The locomotion of microorganisms inspires scientists to create soft robots actuated by flagella. However, nontrivial coupling between hydrodynamics, contact, and elasticity still requires a comprehensive numerical model.
A recent paper on arXiv.org presents a macroscopic soft robotic platform based on the propulsive mechanism of flagellated microorganisms and a physics-based computational framework to simulate the robot. The simulation tool captures flexibility and long-range hydrodynamics, which were often neglected in previous models.
The simulation was verified against the experiments with qualitative and quantitative comparison. It was shown that the simulation successfully captures the attraction between two flagella arising from hydrodynamic interaction. The simulation sets the foundation for developing the soft robotic prototype, which could be later miniaturized towards a flexible microbot.
The locomotion and mechanical efficiency of micro organisms, specifically micro-swimmers, have drawn interest in the fields of biology and fluid dynamics. A challenge in designing flagellated micro- and macro-scale robots is the geometrically nonlinear deformation of slender structures (e.g. rod-like flagella) ensuing from the interplay of elasticity and hydrodynamics. Certain types of bacteria such as Escherichia coli propel themselves by rotating multiple filamentary structures in low Reynolds flow. This multi-flagellated propulsive mechanism is qualitatively different from the single-flagellated mechanism exhibited by some other types of bacteria such as Vibrio cholerae. The differences include the flagella forming a bundle to increase directional stability for cell motility, offering redundancy for a cell to move, and offering the ability of flagella to be the delivery material itself. Above all, multi-flagellated biological system can inspire novel soft robots for application in drug transportation and delivery within the human body. We present a macroscopic soft robotic hardware platform and a computational framework for a physically plausible simulation model of the multi-flagellated robot. The fluid-structure interaction simulation couples the Discrete Elastic Rods algorithm with the method of Regularized Stokeslet Segments. Contact between two flagella is handled by a penalty-based method due to Spillmann and Teschner. We present comparison between our experimental and simulation results and verify that the simulation tool can capture the essential physics of this problem. The stability and efficiency of a multi-flagellated robot are compared with the single-flagellated counterpart.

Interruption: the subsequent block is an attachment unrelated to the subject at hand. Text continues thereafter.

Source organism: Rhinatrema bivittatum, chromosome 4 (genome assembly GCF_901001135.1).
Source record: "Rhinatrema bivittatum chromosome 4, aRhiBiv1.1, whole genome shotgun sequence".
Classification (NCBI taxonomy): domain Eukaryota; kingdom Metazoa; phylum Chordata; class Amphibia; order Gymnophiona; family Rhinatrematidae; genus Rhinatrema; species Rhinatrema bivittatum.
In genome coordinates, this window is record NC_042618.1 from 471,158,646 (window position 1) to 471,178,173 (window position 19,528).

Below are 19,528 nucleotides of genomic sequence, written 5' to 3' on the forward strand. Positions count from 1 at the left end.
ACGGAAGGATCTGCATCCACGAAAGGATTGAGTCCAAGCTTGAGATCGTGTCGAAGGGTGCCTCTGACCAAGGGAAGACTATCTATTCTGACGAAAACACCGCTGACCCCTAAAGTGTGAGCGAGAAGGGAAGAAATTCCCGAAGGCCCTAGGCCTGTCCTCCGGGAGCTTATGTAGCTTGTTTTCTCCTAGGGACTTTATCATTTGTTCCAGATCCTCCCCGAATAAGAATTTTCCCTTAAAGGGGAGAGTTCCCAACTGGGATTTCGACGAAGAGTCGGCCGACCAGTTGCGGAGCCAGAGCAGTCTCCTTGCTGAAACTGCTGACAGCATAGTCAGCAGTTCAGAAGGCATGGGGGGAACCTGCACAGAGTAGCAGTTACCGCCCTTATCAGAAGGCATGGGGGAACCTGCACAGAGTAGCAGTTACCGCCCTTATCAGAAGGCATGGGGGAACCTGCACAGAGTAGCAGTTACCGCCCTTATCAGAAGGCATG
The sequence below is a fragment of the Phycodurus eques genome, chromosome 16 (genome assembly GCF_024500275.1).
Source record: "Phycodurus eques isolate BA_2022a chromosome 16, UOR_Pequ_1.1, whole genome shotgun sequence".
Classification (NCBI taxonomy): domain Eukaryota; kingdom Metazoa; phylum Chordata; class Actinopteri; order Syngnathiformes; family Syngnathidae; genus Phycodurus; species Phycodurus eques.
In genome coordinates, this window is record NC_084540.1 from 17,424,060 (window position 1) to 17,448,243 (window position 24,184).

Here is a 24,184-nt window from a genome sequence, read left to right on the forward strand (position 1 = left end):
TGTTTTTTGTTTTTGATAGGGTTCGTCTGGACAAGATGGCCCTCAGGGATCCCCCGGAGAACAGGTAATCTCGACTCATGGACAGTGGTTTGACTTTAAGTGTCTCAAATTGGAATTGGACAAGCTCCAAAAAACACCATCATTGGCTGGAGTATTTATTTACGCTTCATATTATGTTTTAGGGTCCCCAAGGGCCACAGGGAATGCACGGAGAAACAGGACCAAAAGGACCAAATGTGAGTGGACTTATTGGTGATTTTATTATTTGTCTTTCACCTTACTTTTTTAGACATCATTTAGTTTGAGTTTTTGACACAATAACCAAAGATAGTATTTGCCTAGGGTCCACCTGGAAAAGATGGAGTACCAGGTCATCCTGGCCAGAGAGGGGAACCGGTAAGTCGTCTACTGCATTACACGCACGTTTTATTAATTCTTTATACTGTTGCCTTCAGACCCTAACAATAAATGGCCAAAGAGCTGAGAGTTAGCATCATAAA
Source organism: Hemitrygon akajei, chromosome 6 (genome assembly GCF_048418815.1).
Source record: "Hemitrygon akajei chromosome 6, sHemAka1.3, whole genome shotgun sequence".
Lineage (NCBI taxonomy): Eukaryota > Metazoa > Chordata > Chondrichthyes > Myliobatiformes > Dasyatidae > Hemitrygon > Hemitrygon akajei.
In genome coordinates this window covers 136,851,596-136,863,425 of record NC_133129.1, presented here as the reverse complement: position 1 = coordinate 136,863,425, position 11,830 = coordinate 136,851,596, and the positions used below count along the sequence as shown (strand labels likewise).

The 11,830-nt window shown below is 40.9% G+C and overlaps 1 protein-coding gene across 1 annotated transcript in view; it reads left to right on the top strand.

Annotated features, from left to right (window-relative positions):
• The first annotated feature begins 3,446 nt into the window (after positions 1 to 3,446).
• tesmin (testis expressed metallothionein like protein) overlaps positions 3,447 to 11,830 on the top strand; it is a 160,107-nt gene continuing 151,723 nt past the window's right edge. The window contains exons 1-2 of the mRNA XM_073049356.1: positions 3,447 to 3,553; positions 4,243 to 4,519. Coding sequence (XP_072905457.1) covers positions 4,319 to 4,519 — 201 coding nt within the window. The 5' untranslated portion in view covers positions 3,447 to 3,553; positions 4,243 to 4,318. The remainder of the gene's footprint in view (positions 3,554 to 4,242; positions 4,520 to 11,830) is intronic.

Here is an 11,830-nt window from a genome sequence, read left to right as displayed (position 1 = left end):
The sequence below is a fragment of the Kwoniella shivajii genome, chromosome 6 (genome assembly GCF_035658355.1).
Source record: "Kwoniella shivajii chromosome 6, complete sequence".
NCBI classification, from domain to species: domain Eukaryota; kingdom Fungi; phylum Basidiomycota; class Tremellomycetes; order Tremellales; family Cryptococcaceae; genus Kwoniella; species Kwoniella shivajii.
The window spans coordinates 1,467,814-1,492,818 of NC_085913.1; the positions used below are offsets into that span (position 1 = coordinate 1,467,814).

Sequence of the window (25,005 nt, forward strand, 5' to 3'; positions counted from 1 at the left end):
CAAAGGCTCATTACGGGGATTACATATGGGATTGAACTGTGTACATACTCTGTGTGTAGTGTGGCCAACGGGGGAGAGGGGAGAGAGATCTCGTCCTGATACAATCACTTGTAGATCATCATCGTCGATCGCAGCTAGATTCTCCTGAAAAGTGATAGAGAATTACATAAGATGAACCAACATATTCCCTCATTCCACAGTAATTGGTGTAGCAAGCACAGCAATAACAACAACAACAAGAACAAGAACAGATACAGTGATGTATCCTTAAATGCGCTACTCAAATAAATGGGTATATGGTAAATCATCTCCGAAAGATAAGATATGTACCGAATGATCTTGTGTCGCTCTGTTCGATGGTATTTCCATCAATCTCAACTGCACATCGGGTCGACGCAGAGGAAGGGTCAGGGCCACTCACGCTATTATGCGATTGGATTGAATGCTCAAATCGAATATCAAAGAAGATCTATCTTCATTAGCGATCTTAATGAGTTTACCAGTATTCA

Research paper: Lim, S., Yadunandan, A., and Khalid Jawed, M., “Bacteria Inspired Multi-Flagella Propelled Soft Robot at Low Reynolds Number”, 2021. Link to the article: https://arxiv.org/abs/2111.12793